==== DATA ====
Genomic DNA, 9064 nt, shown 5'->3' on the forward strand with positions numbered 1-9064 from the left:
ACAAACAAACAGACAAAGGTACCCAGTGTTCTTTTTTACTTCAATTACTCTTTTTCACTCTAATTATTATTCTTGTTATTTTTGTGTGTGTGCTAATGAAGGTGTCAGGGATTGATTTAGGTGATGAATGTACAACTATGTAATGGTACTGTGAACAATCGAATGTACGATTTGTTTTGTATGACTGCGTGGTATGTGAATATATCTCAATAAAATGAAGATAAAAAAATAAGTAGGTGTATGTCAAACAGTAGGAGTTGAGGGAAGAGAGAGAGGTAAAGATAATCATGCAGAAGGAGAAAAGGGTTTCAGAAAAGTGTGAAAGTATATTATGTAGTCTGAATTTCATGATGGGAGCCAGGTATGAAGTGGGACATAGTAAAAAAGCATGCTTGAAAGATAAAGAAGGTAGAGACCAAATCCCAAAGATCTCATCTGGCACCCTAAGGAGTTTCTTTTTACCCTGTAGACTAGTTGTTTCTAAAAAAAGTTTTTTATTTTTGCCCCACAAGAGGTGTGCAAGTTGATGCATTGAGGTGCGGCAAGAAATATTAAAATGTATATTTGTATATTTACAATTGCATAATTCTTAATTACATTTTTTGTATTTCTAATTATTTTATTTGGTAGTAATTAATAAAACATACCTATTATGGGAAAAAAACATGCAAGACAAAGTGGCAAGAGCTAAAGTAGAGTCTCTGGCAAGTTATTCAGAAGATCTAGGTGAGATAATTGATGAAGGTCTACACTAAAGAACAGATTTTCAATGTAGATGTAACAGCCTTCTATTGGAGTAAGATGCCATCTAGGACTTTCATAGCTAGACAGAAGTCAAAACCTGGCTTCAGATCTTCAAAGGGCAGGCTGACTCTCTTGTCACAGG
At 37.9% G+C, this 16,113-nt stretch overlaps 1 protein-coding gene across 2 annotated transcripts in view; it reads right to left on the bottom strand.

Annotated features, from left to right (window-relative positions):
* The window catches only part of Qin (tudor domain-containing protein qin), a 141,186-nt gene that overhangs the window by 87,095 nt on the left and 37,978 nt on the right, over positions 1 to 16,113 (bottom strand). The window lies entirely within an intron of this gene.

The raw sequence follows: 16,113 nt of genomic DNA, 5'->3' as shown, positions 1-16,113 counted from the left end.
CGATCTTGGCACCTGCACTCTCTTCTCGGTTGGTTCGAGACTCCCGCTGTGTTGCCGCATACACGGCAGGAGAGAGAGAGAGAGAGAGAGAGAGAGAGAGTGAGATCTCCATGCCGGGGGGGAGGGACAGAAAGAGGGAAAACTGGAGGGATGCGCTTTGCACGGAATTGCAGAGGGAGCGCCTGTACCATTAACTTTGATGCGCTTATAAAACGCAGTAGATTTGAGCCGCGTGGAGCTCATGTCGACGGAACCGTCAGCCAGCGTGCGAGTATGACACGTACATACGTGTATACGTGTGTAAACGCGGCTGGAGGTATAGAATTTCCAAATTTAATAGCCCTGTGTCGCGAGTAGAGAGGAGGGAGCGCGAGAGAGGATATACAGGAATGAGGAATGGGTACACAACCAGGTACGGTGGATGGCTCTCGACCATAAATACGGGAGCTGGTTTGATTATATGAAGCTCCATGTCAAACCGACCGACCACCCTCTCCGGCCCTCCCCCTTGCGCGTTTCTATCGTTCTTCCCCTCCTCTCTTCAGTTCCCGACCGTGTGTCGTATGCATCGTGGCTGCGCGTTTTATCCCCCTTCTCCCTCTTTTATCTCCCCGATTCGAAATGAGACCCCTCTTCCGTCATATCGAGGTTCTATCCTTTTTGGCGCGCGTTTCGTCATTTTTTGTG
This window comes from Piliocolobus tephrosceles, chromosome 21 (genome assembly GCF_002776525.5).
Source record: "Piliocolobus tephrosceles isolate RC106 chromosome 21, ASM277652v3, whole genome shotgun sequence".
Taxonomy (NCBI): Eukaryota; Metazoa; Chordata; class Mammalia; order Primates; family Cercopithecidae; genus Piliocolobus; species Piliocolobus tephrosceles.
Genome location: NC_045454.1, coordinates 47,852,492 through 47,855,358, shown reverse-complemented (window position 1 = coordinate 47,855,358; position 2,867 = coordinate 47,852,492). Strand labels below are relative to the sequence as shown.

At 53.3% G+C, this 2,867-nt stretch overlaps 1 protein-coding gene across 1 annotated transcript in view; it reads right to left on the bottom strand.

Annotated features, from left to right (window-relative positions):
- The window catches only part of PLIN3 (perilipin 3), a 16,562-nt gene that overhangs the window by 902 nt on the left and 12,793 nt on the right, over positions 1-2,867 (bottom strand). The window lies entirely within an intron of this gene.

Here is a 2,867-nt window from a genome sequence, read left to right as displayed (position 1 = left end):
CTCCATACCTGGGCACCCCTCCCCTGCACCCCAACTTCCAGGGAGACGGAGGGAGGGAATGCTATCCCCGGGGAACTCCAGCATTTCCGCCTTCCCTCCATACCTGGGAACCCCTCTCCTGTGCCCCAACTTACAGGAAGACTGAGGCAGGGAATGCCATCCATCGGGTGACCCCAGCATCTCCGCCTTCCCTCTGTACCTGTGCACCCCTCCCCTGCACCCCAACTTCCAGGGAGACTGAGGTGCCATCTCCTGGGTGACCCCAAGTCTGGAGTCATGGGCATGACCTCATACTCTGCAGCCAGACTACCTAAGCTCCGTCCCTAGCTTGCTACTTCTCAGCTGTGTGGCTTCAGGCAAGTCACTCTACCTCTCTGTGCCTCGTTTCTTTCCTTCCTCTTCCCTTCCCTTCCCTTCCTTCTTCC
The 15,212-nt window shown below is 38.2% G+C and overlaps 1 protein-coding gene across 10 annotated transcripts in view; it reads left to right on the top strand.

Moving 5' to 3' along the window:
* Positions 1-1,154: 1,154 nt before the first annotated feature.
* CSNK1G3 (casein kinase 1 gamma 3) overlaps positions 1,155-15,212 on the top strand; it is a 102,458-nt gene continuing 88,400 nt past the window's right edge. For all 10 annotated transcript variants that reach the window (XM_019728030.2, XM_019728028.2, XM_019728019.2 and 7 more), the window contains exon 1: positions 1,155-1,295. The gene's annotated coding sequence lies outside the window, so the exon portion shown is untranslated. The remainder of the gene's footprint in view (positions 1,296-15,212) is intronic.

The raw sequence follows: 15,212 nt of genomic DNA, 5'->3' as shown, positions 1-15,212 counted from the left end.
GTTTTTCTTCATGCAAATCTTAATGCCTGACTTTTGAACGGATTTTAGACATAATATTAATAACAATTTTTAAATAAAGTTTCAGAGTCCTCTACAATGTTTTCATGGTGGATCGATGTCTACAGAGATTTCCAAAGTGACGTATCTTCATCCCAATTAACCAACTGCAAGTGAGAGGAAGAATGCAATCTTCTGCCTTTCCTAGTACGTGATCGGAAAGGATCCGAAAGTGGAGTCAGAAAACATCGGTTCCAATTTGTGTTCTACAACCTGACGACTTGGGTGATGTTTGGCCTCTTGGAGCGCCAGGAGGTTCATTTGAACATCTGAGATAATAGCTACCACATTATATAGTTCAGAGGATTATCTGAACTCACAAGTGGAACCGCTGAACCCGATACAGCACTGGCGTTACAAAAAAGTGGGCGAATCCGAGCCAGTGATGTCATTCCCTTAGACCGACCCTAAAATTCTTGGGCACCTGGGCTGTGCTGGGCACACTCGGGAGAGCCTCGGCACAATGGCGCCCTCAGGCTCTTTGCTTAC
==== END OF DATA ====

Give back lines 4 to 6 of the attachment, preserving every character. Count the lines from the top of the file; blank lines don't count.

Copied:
Annotated features, from left to right (window-relative positions):
* The window catches only part of Qin (tudor domain-containing protein qin), a 141,186-nt gene that overhangs the window by 87,095 nt on the left and 37,978 nt on the right, over positions 1 to 16,113 (bottom strand). The window lies entirely within an intron of this gene.

The raw sequence follows: 16,113 nt of genomic DNA, 5'->3' as shown, positions 1-16,113 counted from the left end.